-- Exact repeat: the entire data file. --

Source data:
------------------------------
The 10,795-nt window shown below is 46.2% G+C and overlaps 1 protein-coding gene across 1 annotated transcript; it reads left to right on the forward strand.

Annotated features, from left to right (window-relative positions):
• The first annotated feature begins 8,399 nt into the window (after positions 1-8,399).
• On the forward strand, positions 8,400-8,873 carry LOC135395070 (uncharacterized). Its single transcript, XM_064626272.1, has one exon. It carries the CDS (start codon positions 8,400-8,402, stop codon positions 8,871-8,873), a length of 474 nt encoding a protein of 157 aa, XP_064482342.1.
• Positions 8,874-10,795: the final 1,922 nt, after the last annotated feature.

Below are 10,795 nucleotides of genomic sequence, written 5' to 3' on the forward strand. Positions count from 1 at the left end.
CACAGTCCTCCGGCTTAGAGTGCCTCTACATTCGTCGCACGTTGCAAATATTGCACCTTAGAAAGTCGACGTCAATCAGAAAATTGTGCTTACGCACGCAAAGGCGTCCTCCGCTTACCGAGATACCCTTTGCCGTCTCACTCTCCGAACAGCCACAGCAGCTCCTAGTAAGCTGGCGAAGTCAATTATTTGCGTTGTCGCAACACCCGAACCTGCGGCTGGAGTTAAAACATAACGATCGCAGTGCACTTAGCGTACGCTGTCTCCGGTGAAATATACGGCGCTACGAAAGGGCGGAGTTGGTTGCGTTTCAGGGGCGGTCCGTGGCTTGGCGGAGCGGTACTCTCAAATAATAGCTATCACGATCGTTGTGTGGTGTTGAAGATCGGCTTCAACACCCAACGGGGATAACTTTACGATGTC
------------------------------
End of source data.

The 10,795-nt window shown below is 46.2% G+C and overlaps 1 protein-coding gene across 1 annotated transcript; it reads left to right on the forward strand.

Annotated features, from left to right (window-relative positions):
• The first annotated feature begins 8,399 nt into the window (after positions 1-8,399).
• On the forward strand, positions 8,400-8,873 carry LOC135395070 (uncharacterized). Its single transcript, XM_064626272.1, has one exon. It carries the CDS (start codon positions 8,400-8,402, stop codon positions 8,871-8,873), a length of 474 nt encoding a protein of 157 aa, XP_064482342.1.
• Positions 8,874-10,795: the final 1,922 nt, after the last annotated feature.

Below are 10,795 nucleotides of genomic sequence, written 5' to 3' on the forward strand. Positions count from 1 at the left end.
CACAGTCCTCCGGCTTAGAGTGCCTCTACATTCGTCGCACGTTGCAAATATTGCACCTTAGAAAGTCGACGTCAATCAGAAAATTGTGCTTACGCACGCAAAGGCGTCCTCCGCTTACCGAGATACCCTTTGCCGTCTCACTCTCCGAACAGCCACAGCAGCTCCTAGTAAGCTGGCGAAGTCAATTATTTGCGTTGTCGCAACACCCGAACCTGCGGCTGGAGTTAAAACATAACGATCGCAGTGCACTTAGCGTACGCTGTCTCCGGTGAAATATACGGCGCTACGAAAGGGCGGAGTTGGTTGCGTTTCAGGGGCGGTCCGTGGCTTGGCGGAGCGGTACTCTCAAATAATAGCTATCACGATCGTTGTGTGGTGTTGAAGATCGGCTTCAACACCCAACGGGGATAACTTTACGATGTC